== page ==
If I take all local trains to work, it’s 21 stops. If I’m able to transfer to express trains, it’s only 12. Best case scenario of catching the express trains reduces my transit time 10 minutes. The fastest i can get to work on the best case scenario is 45 minutes and that’s if i arrive to each platform the very minute that the train pulls up.If I am at the wrong place on the platform, this can add an extra minute or two to my walk.
If I am taking the R train, I need to be in one of the front two cars to get off at Canal right at Broadway. But if the N or Q arrive, I need to be in one of the back two cars, otherwise, I’ll be past Lafayette trying to get to Broadway. If I show up late for the first train, it ends up being a domino effect where I have to wait for a different second train. If I am later than 8:00am, I will be waiting approximately 4 minutes for the N or R train. Being late and not being able to take any express trains sets me back to an hour and ten minutes if worst case scenarios happen.
On the way home, if I am not exactly in the second car towards the back, that will put me in a backup of people at Times Square that are trying to get up the stairs which adds another 3-5 minute wait and delay to get up the stairs.
Alternatively, if I don’t mind walking an extra 10 minutes, I can take the A train express from Canal to 168th which is 9 stops. Generally, there are no seats on this train so you stand still for a solid 30 minutes but I walk about 15 minutes rather than 5. Both sets of express trains get me to work in about 45 minutes, it just depends on what I want to do that morning.
I live in New York so I should try everything. Going to see the ball drop at Times Square on New Year’s Eve is not something that you catch locals doing! This is why we are not normal NYC residents.
We left our apartment at 1pm and got to the 1 train stop at 42nd St around 1:30pm. From here, you can see the Times Square “bow tie” but it is all fenced off where you cannot get in. The bowtie is where Broadway and 7th Avenue cross between 46th St and 44th St.
Here is where the fun begins. “Where am I supposed to go so I can get into the bowtie for New Year’s Eve?” No one working the event has that answer. Not any of the officials, not the news anchors you see, not the businesses nearby. Ask anyone and everyone will tell you the same answer of “I don’t know.” I am going to be pretty detailed with street names and cardinal directions. If you cannot follow along, please enjoy the map below! I’m also referencing time stamps which go along with our YouTube video below.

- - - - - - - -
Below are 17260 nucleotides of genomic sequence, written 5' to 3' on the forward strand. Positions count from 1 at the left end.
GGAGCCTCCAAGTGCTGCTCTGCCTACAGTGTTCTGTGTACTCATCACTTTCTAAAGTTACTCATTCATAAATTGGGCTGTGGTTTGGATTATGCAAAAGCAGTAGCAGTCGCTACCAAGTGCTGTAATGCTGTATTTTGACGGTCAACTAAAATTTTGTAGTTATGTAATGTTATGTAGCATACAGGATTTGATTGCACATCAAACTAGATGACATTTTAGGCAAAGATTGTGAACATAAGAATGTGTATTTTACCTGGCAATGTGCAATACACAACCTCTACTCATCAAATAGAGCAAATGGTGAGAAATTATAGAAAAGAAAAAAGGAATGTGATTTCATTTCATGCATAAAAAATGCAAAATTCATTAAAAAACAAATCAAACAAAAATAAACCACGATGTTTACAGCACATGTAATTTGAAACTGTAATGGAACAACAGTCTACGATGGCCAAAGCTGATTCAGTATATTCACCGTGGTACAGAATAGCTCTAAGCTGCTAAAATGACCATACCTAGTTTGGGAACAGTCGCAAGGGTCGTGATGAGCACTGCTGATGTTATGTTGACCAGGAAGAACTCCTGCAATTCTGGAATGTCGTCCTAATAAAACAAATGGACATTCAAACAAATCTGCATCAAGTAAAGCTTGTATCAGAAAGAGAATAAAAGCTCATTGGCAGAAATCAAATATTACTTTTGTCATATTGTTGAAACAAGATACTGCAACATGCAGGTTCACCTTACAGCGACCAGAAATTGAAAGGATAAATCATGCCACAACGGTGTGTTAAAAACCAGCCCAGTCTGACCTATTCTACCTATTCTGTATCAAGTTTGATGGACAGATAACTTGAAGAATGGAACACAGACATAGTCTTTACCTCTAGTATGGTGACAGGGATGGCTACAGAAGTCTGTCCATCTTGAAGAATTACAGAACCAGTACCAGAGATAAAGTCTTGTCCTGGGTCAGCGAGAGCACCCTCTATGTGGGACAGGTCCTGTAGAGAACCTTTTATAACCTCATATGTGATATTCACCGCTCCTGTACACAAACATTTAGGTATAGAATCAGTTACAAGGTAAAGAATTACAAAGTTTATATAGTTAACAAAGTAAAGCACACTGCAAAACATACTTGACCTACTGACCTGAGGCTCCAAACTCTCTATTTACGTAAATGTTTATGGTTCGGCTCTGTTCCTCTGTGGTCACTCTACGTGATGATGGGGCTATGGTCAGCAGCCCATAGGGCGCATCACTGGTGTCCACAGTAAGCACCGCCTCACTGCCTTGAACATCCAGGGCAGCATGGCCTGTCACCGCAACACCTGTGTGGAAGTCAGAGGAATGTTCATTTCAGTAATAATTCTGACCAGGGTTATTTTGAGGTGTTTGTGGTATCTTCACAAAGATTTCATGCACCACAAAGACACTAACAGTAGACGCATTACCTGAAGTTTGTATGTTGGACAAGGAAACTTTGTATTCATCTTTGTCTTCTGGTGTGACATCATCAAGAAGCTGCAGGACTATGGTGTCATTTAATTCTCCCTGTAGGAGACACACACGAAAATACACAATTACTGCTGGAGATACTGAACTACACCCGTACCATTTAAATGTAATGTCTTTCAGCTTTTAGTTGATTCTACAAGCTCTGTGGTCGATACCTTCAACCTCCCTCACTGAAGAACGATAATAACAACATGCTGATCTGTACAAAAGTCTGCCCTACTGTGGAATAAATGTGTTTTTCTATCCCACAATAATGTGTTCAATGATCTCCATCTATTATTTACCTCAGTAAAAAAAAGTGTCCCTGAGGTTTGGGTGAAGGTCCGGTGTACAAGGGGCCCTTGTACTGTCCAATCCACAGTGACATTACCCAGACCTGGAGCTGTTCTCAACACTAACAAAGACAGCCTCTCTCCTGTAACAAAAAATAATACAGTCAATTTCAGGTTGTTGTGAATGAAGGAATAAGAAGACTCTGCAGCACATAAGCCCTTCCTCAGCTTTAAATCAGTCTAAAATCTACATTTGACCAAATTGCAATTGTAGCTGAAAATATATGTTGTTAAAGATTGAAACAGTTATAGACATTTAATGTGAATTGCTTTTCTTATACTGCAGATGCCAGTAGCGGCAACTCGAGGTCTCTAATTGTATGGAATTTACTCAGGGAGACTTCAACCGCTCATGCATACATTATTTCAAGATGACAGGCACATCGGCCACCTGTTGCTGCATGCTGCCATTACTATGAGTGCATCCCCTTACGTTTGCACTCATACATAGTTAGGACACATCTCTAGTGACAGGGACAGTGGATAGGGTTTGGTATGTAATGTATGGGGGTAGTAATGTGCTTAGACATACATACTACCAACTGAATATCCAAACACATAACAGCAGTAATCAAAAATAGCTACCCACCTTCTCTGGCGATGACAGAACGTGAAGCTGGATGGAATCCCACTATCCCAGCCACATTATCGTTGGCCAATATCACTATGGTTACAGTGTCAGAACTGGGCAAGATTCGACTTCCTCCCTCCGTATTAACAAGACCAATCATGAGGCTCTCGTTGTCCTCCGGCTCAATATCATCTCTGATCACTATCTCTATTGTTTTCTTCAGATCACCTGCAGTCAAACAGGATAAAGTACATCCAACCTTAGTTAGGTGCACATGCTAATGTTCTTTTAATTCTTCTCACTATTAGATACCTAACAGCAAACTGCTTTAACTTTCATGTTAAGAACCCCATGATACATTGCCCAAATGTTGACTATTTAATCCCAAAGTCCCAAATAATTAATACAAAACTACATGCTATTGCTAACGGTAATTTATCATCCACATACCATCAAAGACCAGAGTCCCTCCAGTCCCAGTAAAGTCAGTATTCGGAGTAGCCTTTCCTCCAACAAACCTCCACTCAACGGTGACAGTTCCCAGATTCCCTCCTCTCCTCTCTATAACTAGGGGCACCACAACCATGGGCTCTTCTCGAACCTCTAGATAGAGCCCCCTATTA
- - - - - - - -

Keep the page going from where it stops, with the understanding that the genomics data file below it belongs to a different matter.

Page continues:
We walk east to 6th Avenue (because all of 7th Avenue and Broadway are closed) and we walked up to 49th Street. (0:25) There is supposed to be a security checkpoint up here but we walked on 49th from 6th ave over to 7th ave and did not see any checkpoint. So we walk down 7th and got stuck in a “bull pin” of people between 47th and 48th streets. Asking everyone, “Is this the checkpoint?” No one with answers but plenty of confused and angry people pushing forward. The problem is, we could not even see the ball from this point of view so we really did not want to get stuck here.
We crossed the street (still on 7th Avenue on the west side) where we were fenced in. Still unsure where we needed to be, suddenly the cops removed the barricades and a running of bulls commenced. People flooded the streets still in use by vehicles and now were unable to move due to thousands of people surrounding them. (1:05)
By now, we have slowly baby-stepped into an area where a big TKTS sign obstructed our view. (2:00) We needed to move to the left. So, anytime there was a shift in the crowd (cops moving us or cars needing to pass), we pushed ourselves to the left as if we were being pushed. We were able to clear that sign.
Marlyse saw an NBC reporter looking at the crowd and talking with people, asking where they were from. Every answer was another location and the reporter seemed uninterested. (3:00) Mar knew they were looking for someone from NYC. She made eye contact with the reporter, they asked and found out we were from New York and they interviewed her putting her on national TV! If you want to be on TV, wear a costume, be overly enthusiastic, stalk down reporters and talk to them or be a New Yorker.
Then, we saw the bull pin we were first waiting in on the East side of the street actually WAS released to go into the bowtie. Then they fenced off that area and then released at least 7 blocks of pedestrians to fill the street where we were. I asked numerous cops if they were going to close the streets. They all said no.
They do not close the STREETS but the close the AVENUES! Wrong question I guess.